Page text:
Sunday, 18 January 2009

Knotted, polka-dotted, twisted, beaded, braided

Once again turning this blog into one about celebrity death, one thing that made sit up and notice this week was the death of Tom O'Horgan, the director of the original Broadway run of the musical 'Hair'.

Sometimes I jokingly say my life is like an episode of 'the Simpsons', with too many pop culture references packed in, but I'm afraid that's true in part. When I look back on years past, one of my ways of telling one year from another, is to think of what bands or films I liked during that time.

One of my first popular culture obsessions was Hair, the film. I was a bit of a musical-nut when I was little -- I have no idea why. It probably started with watching the Sound of Music and West Side Story on telly with my Mum, and grew from there. I loved the music from Singin' in the Rain (I still hum 'Good Morning' when I'm feeling particularly perky in the morning). This love for musicals, combined with the fact that my oldest brother played a lot of sixties stuff at home, led me to watch Hair as a eight or nine-year-old.

I feel a bit embarrassed to admit this now, but when I was smaller, all I wanted to be was a hippie. I loved the music and the clothes and the fun they all seemed to have. I think I must have rented Hair numerous times, I absolutely loved it. I had the soundtrack of the musical (with Diane Keaton singing!) and pretty much cried every time 'The Flesh Failures/Let the Sun Shine In' came on, thinking of poor Berger.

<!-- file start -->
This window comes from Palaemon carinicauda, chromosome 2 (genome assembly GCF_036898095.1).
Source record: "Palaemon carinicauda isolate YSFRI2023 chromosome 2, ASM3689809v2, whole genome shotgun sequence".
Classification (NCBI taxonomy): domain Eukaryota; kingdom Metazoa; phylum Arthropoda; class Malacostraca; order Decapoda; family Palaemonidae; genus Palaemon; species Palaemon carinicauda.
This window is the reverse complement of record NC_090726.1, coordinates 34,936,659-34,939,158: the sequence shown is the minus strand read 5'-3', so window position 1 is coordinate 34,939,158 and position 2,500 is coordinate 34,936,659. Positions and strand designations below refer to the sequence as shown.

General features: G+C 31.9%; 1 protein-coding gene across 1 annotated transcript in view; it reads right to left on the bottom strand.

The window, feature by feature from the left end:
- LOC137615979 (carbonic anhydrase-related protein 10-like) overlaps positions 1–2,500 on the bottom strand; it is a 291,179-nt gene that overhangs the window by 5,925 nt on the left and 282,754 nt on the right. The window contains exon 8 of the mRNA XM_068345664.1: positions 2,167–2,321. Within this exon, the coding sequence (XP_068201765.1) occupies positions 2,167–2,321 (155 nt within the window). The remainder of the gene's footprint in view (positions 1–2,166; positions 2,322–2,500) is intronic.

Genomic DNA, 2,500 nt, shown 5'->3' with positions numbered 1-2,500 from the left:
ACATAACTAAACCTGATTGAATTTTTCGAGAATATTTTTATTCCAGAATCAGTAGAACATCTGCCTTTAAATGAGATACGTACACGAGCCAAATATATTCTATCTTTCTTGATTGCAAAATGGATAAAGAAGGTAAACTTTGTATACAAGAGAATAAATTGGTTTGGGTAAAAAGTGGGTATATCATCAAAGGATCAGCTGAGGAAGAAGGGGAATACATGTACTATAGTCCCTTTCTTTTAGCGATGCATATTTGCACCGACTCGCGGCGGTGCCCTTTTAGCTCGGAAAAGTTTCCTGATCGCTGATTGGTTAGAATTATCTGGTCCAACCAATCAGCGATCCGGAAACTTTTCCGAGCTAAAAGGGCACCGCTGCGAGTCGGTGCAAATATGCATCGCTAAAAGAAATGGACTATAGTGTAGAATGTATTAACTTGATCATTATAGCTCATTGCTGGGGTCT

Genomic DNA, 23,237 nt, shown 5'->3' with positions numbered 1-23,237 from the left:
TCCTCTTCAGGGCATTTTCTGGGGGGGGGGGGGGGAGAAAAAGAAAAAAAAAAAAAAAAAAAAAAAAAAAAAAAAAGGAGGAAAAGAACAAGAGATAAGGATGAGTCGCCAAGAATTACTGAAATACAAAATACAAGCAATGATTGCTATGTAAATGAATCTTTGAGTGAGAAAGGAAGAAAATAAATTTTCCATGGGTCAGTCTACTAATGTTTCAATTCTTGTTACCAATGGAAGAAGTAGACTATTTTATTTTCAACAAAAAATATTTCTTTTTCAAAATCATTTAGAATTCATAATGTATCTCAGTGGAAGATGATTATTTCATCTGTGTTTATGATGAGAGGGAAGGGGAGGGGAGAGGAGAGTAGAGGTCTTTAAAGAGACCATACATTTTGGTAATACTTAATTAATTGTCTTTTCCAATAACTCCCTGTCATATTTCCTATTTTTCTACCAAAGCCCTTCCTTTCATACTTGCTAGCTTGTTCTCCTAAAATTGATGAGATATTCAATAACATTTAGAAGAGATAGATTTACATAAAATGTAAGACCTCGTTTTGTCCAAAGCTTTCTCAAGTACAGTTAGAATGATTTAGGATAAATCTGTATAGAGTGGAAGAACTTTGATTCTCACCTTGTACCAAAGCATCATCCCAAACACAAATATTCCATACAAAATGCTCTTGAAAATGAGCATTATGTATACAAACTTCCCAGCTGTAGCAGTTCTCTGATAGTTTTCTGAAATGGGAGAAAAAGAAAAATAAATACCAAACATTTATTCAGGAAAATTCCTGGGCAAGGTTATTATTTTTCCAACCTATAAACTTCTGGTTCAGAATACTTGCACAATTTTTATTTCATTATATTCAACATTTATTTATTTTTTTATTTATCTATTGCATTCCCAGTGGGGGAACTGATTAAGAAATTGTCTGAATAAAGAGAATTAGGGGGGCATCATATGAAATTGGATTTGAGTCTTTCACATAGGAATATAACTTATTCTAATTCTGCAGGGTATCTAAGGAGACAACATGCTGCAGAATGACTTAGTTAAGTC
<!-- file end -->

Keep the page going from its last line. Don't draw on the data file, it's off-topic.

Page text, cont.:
Reading up on Wikipedia while watching the movie last night, it struck me that the writers of the musical didn't approve of the film, saying that Milos Forman completely missed the plot. I've never been to see the musical (or any musical, period) but apparently there's a lot of differences between the film and musical; obviously I can't judge properly, but this scene alone makes it unfair to dismiss the film like James Rado and Gerome Ragni did:

A bit heavy on the symbolism, eh? It's always struck me as really odd that 'Let the Sun Shine In' is used for commercials and crap techno remixes these days; I always associate it with the ending of the film, where 'Let the Sun Shine In' is prefaced by 'The Flesh Failures', one of the most sucker-punchiest of musical songs:

I didn't realise until Baz Luhrman's Romeo + Juliet came out that the song uses Romeo's farewell speech as a backing choir. The Vietnam war took place long before I was born, but somehow, just because of 'The Flesh Failures', those marching soldiers (and the 'Wonder Years' television series) have always made that war feel the closest to home. It's strange what power film, television and music have in that way.

Anyways, rest assured, my dreams of becoming a hippie are long gone; these days when I watch Woodstock, I can only notice the bandwagon-y nature of the whole subculture and the role drugs played in it all. Sitting in a field while having drugged-out, partially-clad people crowd surf all over you (like in Gimme Shelter)? No thanks, I think I'll pass.

Finally, two more of my favourite songs:
· Black Boys / White Boys.
· Cheryl Barnes' beautiful rendition of Easy to Be Hard.

No comments: